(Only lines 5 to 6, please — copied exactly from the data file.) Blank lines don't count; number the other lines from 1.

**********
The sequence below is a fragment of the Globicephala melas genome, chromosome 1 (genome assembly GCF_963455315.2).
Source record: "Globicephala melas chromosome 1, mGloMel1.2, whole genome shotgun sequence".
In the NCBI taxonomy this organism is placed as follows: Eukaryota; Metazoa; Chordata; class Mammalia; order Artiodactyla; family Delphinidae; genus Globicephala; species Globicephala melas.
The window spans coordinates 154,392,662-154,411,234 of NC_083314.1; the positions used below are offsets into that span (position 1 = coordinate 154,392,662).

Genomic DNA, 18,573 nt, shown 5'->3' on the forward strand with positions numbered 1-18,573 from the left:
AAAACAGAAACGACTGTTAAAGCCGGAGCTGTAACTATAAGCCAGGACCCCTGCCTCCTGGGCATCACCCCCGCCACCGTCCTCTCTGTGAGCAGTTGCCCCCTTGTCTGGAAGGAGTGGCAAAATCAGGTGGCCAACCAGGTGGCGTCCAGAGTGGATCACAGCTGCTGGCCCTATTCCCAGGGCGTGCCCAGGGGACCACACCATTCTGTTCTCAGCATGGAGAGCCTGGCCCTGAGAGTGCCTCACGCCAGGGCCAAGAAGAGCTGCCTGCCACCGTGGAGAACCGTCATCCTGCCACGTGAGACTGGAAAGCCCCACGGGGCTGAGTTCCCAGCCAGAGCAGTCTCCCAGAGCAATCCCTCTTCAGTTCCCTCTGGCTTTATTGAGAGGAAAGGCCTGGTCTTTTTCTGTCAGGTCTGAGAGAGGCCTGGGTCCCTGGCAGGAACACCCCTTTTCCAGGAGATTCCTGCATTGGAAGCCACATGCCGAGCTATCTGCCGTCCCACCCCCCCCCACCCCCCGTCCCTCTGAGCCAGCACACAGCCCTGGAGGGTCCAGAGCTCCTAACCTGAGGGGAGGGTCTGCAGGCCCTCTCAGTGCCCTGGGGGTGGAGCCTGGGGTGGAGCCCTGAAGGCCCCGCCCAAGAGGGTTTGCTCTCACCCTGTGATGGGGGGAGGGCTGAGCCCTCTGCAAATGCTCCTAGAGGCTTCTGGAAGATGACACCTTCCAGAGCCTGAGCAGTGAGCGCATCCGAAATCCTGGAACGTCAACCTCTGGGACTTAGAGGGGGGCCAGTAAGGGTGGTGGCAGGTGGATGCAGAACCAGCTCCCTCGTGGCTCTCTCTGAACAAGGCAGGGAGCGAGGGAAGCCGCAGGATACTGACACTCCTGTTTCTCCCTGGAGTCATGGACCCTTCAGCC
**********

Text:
Genomic DNA, 18,573 nt, shown 5'->3' on the forward strand with positions numbered 1-18,573 from the left:
AAAACAGAAACGACTGTTAAAGCCGGAGCTGTAACTATAAGCCAGGACCCCTGCCTCCTGGGCATCACCCCCGCCACCGTCCTCTCTGTGAGCAGTTGCCCCCTTGTCTGGAAGGAGTGGCAAAATCAGGTGGCCAACCAGGTGGCGTCCAGAGTGGATCACAGCTGCTGGCCCTATTCCCAGGGCGTGCCCAGGGGACCACACCATTCTGTTCTCAGCATGGAGAGCCTGGCCCTGAGAGTGCCTCACGCCAGGGCCAAGAAGAGCTGCCTGCCACCGTGGAGAACCGTCATCCTGCCACGTGAGACTGGAAAGCCCCACGGGGCTGAGTTCCCAGCCAGAGCAGTCTCCCAGAGCAATCCCTCTTCAGTTCCCTCTGGCTTTATTGAGAGGAAAGGCCTGGTCTTTTTCTGTCAGGTCTGAGAGAGGCCTGGGTCCCTGGCAGGAACACCCCTTTTCCAGGAGATTCCTGCATTGGAAGCCACATGCCGAGCTATCTGCCGTCCCACCCCCCCCCACCCCCCGTCCCTCTGAGCCAGCACACAGCCCTGGAGGGTCCAGAGCTCCTAACCTGAGGGGAGGGTCTGCAGGCCCTCTCAGTGCCCTGGGGGTGGAGCCTGGGGTGGAGCCCTGAAGGCCCCGCCCAAGAGGGTTTGCTCTCACCCTGTGATGGGGGGAGGGCTGAGCCCTCTGCAAATGCTCCTAGAGGCTTCTGGAAGATGACACCTTCCAGAGCCTGAGCAGTGAGCGCATCCGAAATCCTGGAACGTCAACCTCTGGGACTTAGAGGGGGGCCAGTAAGGGTGGTGGCAGGTGGATGCAGAACCAGCTCCCTCGTGGCTCTCTCTGAACAAGGCAGGGAGCGAGGGAAGCCGCAGGATACTGACACTCCTGTTTCTCCCTGGAGTCATGGACCCTTCAGCC